Core Element and Structure Feature of Vacuum Microfiltration Membrane
Core Element and Structure Feature of 0.45 Disc Vacuum Microfiltration Membrane
Microfiltration membrane is non-toxic and hygienic and mainly made of refined nitrocellulose, microfiltration membrane manufacturers added with the appropriate amount of cellulose acetate, acetone, n-butanol, ethanol, etc. Vacuum microfiltration membrane is a porous membrane filter material with relatively uniform pore size distribution Penetrating micropores with an absolute pore diameter of 80‰. The vacuum membrane filter is divided into the hydrophobic membrane and hydrophilic membrane.
0.45 disc membrane filters are widely used in bio-separation, and mainly used for rough molecule separation which are differences in size. To increase the selectivity for the target molecule by several orders of magnitude, the hydrophobic and hydrophilic membrane will couple with affinity, ion, exchange, hydrophobic interaction, or reversed-phase ligands. Different membrane materials such as polyamide, regenerated cellulose, and polystyrene, have been used for different purposes.
The advantages of vacuum microfiltration membrane are flexibility. Hydrophobic and hydrophilic membrane can be used in separating, concentrating, and purifying a huge variety of materials in a wide range of different industries. You can find that the processes of microfiltration and ultrafiltration which are capable of fractionating particle species according to size, can operate like “sieves” which high efficiency.
There are no phase changes involved in the process of membrane filtering, whith both feed and product streams remaining in their original liquid form from the beginning till the end. The processes can be active pretty well at low temperatures too.
Hawach microfiltration membrane is always made in a uniform and highly precise manner, helping you make the process relatively simple to scale up and lower your energy requirements at the same time.
Vacuum membrane filter is mainly used for the filtration of water-based solutions, so it is also called water-based membrane. Microfiltration membrane is simple and fast to use and is widely used in scientific research, food inspection, chemical engineering, nanotechnology, energy, and environmental protection.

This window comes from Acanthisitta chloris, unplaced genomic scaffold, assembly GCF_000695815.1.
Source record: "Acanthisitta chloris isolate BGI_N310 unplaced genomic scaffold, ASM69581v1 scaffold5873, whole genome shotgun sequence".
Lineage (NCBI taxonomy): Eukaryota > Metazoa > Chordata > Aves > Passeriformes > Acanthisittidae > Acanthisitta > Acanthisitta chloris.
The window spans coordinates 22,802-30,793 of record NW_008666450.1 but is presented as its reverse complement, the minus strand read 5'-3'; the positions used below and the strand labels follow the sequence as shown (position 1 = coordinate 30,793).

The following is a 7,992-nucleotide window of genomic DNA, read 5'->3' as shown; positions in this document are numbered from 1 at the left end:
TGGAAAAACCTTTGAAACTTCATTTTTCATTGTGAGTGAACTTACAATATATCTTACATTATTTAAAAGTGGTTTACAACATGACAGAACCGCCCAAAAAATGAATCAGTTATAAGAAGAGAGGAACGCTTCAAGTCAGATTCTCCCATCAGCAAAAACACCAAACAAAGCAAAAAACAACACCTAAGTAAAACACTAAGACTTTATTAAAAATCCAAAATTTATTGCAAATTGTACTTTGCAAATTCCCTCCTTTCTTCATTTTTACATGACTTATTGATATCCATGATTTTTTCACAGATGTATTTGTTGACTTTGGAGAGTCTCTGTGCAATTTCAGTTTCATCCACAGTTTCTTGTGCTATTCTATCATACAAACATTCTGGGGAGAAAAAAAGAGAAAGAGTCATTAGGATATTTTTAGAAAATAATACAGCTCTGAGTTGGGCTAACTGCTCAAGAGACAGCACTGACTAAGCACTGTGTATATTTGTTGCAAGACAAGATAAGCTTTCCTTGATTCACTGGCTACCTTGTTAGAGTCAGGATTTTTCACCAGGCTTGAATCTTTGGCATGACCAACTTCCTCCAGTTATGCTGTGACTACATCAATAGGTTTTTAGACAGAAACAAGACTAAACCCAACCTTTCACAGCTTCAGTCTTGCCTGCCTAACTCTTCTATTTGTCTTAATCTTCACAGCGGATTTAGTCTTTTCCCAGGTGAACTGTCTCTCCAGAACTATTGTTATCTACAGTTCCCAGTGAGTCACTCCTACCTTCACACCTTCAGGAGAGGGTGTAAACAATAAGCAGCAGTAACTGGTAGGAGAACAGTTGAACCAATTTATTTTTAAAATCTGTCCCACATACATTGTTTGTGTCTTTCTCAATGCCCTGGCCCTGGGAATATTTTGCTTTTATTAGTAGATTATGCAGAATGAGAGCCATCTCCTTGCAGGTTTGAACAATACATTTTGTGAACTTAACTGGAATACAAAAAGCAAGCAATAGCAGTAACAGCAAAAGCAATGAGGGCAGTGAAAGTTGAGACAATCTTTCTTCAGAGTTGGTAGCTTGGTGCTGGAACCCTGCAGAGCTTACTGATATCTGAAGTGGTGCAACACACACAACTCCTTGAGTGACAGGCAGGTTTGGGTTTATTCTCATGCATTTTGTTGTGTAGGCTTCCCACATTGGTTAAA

Core element of vacuum microfiltration membrane
The “0.45 μm” designation indicates the nominal pore size of the membrane. In this context, the membrane is designed to have a pore size of 0.45 micrometers. This is a common pore size used for microfiltration, allowing the passage of particles smaller than 0.45 μm while retaining larger particles.
The core element of the membrane is its material composition. Microfiltration membranes are typically made from materials such as polyethersulfone (PES), polyvinylidene fluoride (PVDF), or mixed cellulose ester (MCE), depending on the application and compatibility with the filtered substances.
The term “disc” indicates the shape of the membrane. Disc membranes are circular and are commonly used in filtration devices where a membrane filter is sealed within a housing or a filter holder.
The membrane is designed to be compatible with vacuum filtration systems. This means it can be used in applications where a vacuum is applied to draw the liquid through the membrane, facilitating faster and more efficient filtration.
The core element of the vacuum membrane filter is the membrane, which is a membrane filled with more tiny pores prepared on a microporous supporting layer (support). There are many materials for making microfiltration membranes, including organic membranes and inorganic membranes.
Structure feature of 0.45 disc membrane filters
As a filter element, the structural feature of the vacuum membrane filter is that the filter layer is very thin, so its filtration mechanism is mainly the screening effect, and the adsorption effect is very small. Therefore, the filtration accuracy of 0.45 disc membrane filters is high, the particle size control is relatively stable, and the backwashing is easy to restore performance.
However, if the water contains oil, it is easy to block and it is not easy to backwash. Many researchers at home and abroad have hoped to treat produced water with ceramic membranes based on the hydrophilic nature of ceramic materials, but after research, it is generally believed that the problem of membrane fouling is still difficult to solve. Membrane fouling is a very complicated problem, but one thing is certain, that is, a large amount of organic matter in the contaminants is certain. However, the vacuum microfiltration membrane itself is generally concerned with less consideration of the supporting layer.